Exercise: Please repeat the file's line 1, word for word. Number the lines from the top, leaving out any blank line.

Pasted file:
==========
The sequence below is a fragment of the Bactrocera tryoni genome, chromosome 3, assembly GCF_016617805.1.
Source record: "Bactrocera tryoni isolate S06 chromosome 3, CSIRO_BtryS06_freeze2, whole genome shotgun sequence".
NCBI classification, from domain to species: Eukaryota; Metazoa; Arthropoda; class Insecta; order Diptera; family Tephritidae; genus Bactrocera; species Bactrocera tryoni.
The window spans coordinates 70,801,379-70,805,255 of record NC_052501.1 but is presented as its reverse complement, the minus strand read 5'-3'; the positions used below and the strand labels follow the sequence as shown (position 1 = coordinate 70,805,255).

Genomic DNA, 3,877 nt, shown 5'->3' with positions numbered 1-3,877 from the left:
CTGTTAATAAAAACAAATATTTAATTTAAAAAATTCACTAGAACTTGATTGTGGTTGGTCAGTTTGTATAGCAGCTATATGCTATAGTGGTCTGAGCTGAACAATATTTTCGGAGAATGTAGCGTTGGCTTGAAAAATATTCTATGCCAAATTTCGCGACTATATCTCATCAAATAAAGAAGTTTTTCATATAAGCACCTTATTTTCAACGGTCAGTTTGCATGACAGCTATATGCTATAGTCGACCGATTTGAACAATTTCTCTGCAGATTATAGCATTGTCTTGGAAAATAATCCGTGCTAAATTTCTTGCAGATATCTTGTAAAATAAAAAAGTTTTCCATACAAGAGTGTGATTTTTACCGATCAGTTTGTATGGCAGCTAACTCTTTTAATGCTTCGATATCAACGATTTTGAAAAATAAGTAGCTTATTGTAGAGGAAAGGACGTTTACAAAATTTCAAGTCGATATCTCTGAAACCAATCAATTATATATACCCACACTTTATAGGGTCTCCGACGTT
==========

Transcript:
The sequence below is a fragment of the Bactrocera tryoni genome, chromosome 3, assembly GCF_016617805.1.